06.08.2016Enterprise Tech

Follow the money: Top methods used by cyber-thieves

By: Scott Eason
Digital investigation

Verizon’s 2016 Data Breach Investigations Report — which revealed financial gain as one of the top motivators for cyberthieves – calls to mind the notorious bank robber Willie Sutton. When asked why he robbed banks, he replied: “Because that’s where the money is.”

Still true today, this year’s DBIR revealed the top methods cybercriminals leveraged in 2015 to infiltrate banks and other financial institutions. It also reinforced the need for strong defense and mitigation strategies to protect customers and assets from continued cybersecurity threats, incidents and data breaches.

Verizon’s security research team once again analyzed a voluminous amount of data breaches – 2,260 — from across a broad spectrum of industries and countries in an effort to identify the top threats facing organizations and consumers. Our investigative team looked at approximately 1,368 incidents in the financial services sector and of these 795 were confirmed breaches.

Of the nine incident classification patterns analyzed, just three categories accounted for 88 percent of all financial services security incidents.   The top three threat patterns that banks and other financial institutions will want to heed include:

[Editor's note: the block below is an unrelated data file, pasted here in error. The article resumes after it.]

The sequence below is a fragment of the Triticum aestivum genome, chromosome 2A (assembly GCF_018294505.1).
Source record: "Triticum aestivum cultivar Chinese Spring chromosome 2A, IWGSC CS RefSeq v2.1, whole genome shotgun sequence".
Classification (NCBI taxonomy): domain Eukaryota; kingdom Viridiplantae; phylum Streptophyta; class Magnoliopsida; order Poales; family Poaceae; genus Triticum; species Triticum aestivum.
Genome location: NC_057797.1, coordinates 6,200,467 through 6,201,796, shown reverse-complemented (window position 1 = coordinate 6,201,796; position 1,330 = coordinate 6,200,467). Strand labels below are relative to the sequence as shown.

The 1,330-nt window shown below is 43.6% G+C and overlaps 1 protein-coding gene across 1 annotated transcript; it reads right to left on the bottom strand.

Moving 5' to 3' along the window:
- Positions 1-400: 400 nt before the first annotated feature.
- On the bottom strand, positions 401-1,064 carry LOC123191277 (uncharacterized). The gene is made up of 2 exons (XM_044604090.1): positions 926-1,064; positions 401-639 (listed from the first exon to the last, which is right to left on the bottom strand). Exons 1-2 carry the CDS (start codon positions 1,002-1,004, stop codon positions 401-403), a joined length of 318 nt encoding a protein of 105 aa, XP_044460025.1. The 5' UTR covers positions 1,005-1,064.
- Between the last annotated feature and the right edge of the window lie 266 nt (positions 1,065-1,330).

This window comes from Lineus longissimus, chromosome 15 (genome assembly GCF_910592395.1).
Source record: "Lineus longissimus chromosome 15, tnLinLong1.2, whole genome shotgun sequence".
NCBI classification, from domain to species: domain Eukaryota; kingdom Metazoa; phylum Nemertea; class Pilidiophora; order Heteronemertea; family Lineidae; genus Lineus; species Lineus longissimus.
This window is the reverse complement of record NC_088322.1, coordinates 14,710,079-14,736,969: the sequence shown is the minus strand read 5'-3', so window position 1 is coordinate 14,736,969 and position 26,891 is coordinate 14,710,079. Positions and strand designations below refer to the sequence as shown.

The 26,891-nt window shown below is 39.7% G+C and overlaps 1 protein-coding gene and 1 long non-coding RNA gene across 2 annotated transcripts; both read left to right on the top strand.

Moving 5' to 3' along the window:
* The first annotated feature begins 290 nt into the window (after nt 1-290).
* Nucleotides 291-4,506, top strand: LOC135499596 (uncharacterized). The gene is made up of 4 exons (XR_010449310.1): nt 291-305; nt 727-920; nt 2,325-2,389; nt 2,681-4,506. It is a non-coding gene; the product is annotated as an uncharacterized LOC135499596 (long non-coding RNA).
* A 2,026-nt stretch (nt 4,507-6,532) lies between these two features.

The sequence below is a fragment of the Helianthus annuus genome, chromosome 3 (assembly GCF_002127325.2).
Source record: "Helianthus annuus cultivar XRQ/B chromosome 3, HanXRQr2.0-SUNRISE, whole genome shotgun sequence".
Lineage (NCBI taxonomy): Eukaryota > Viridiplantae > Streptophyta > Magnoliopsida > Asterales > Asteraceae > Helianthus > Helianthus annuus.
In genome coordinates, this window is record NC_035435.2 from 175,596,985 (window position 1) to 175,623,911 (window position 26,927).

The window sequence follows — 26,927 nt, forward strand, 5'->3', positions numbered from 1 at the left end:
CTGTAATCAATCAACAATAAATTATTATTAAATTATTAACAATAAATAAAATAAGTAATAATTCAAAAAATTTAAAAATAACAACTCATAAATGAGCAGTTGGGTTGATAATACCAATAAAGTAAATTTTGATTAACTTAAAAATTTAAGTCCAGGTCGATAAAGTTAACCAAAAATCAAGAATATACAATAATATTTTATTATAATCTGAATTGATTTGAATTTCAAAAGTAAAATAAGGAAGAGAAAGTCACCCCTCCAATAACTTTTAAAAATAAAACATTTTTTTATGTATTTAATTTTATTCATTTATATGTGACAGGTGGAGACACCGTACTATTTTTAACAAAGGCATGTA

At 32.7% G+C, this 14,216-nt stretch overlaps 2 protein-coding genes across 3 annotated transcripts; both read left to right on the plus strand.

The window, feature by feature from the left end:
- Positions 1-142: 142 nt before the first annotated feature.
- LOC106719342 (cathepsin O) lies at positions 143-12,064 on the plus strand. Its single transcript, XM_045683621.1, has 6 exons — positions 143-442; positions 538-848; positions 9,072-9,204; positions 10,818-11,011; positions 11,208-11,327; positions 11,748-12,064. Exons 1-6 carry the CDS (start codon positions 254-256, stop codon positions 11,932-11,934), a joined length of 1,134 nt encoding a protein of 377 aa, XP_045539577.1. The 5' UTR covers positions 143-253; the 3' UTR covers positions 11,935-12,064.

• Web application attacks – when cybercriminals inject malicious software into web-based applications – constituted 48 percent of all security incidents. This was largely due to the impact of the Dridex botnet in 2015, a particularly malicious strain of malware designed to break into bank accounts, which caused a spike in the number of incidents. Web app attacks are particularly challenging to detect since millions of legitimate customers are typically accessing banking websites at the same time.
  • Denial of Service (DoS) attacks – which use botnets to overwhelm networks with sheer volumes of traffic that bring activity to a virtual standstill – accounted for 34 percent of the incidents. DoS attacks are typically launched to disrupt operations at financial institutions and distract IT executives while other cybercrime is committed, or inconvenience customers which can harm a bank’s brand.
  • Payment card skimming – which involves attaching a physical device to an ATM, a point-of-sale terminal or a gas pump – accounted for 6 percent of the incidents in the financial services sector, though this method represented nearly one in ten of all confirmed data breaches. A key takeaway for retail banks is that the majority of skimming incidents can be prevented by focusing on security around their ATMs.

What can financial institutions do to protect against the Willie Suttons of the cybercrime world? Verizon Enterprise Solutions has created a special DBIR Financial Services report which includes additional information about the three threat patterns along with prescriptive tips for combatting each.

Download the Report

The full “2016 Data Breach Investigations Report” and additional resources supporting the research are available on the DBIR Media Resource Center.